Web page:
If the weather be mild and open, and the state of the ground favourable.
Sow.—Peas; early Warwick, frame and Charlton, about the first or second week;—the Prussian and dwarf Imperial, about the last week.
Beans; early mazagan and long pods, about the first and last week.
Lettuce; in a warm sheltered spot:—choose the hardy sorts, as the Cos and brown Dutch; but not before the last week.
Radishes; in the second and fourth week, the short top, and early dwarf.
Transplant.—Cabbages; the early York and sugar-loaf, about the close of the month.
Earth up the stems of broccoli and savoys; also rows of celery, to blanch and preserve the plants.
General observation. It is a good plan to mark every row that is sown, or planted at any time, with a cutting of a gooseberry, currant, China rose, or of some plant that will strike root readily: by this means, a useful or ornamental fruit or flowering shrub, is often gained, which may be transplanted at almost any time—and the ground is marked: thus two objects are attained.
NATURAL HISTORY AND CULTIVATION OF THE POMIFEROU8 TRIBE, OR KERNEL FRUIT-TREES.
Subject 1. The Apple-tree:—Pyrus Malns. Rosacea: Class xii., and Order ii., Icosandrla Di-Pentagyiwa, of Linnaeus.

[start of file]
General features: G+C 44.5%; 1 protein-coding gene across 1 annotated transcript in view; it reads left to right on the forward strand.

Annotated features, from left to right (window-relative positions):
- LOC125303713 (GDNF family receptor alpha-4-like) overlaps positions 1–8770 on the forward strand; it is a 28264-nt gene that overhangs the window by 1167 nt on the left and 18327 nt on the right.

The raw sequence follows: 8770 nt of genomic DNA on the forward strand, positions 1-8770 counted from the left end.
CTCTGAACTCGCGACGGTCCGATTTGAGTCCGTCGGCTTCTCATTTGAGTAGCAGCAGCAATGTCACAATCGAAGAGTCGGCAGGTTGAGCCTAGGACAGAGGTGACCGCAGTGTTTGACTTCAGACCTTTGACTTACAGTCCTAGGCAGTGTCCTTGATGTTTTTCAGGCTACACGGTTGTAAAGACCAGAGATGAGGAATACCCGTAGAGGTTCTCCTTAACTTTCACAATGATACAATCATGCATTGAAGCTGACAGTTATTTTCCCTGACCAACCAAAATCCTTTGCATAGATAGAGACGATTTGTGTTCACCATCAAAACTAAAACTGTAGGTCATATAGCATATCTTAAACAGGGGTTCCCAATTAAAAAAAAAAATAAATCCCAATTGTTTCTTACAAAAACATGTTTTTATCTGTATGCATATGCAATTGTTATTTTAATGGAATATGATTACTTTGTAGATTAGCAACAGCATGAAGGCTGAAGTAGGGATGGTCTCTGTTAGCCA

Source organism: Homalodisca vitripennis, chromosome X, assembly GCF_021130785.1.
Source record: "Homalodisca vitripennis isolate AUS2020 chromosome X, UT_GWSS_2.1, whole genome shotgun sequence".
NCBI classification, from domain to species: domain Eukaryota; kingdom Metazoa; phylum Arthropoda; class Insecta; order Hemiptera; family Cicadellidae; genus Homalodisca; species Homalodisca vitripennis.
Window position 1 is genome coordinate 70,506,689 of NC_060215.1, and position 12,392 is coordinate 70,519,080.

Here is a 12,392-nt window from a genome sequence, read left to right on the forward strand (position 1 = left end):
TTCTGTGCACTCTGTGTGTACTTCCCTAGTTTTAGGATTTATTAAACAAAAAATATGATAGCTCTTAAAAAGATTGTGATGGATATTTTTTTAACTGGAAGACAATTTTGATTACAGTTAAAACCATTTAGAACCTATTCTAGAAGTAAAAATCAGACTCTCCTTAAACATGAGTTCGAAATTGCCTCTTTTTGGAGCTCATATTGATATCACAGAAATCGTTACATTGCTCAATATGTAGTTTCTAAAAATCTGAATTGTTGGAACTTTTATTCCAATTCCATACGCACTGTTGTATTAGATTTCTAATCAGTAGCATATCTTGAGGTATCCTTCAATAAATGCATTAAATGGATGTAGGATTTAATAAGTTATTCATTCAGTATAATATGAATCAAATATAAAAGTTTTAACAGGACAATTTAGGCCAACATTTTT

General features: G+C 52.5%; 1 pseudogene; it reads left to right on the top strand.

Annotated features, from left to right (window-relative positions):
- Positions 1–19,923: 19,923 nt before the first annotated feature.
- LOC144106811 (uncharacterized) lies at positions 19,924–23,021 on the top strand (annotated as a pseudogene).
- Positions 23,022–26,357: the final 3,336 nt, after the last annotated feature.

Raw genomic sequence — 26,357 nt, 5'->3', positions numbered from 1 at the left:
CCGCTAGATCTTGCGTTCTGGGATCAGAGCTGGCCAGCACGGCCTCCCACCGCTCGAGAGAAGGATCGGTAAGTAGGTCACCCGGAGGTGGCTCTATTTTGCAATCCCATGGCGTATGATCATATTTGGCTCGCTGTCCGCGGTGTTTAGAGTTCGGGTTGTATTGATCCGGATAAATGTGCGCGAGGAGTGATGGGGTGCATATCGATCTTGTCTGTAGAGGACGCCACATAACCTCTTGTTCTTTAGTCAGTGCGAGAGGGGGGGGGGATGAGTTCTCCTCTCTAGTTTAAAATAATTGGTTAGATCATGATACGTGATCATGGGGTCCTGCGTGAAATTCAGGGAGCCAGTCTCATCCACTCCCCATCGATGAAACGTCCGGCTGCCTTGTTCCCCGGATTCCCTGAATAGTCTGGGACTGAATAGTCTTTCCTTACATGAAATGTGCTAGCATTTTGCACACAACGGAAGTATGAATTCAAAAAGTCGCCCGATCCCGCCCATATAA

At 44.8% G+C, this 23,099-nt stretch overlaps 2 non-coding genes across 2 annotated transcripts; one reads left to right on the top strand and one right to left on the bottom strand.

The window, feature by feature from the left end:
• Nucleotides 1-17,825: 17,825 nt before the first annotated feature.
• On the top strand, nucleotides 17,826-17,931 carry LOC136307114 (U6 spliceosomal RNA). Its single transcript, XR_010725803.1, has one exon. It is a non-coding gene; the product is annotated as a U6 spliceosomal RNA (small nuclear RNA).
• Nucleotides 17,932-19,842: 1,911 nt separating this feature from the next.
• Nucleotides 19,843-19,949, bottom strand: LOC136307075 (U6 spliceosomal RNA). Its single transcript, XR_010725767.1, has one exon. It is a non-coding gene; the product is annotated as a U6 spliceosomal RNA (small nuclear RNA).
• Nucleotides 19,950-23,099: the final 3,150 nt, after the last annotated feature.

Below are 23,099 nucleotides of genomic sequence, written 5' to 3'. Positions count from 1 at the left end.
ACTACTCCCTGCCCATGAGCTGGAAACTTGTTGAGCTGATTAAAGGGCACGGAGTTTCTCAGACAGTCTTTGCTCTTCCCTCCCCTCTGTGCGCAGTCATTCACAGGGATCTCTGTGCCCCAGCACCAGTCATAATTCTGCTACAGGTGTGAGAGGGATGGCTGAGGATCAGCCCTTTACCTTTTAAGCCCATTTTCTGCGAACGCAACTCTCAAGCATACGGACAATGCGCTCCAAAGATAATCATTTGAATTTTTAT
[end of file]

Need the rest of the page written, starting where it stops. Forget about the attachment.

The essential generic character of the genus Pyrut, is "a calyx superior, five cleft; petals five. Apple, with from two to five membranaceous capsules; seeds two." (Smith's English Flora.) The styles are from two to five in number.
37. The Apple produces its blossoms in terminating umbels, on short spurs proceeding from the sides and ends of the branches of the wood of two, three, or more years' growth. The fruit is roundish, containing a pulp of firm texture, and sub-acid taste; the seeds or pips are ovate, flattened or compressed, and are produced in five or six oval, coriaceous cells, in the centre of the fruit. "In its wild state it is termed the Crab, and is then armed with thorns." According to Loudon, No. 4369, it appears, that, in all probability, the apple was introduced by the Romans, to whom twenty-two varieties were known in Pliny's time; and these greatly increased at the Norman conquest. Loudon in his Catalogue, at No. 4377, gives the names of two hundred and forty-one varieties.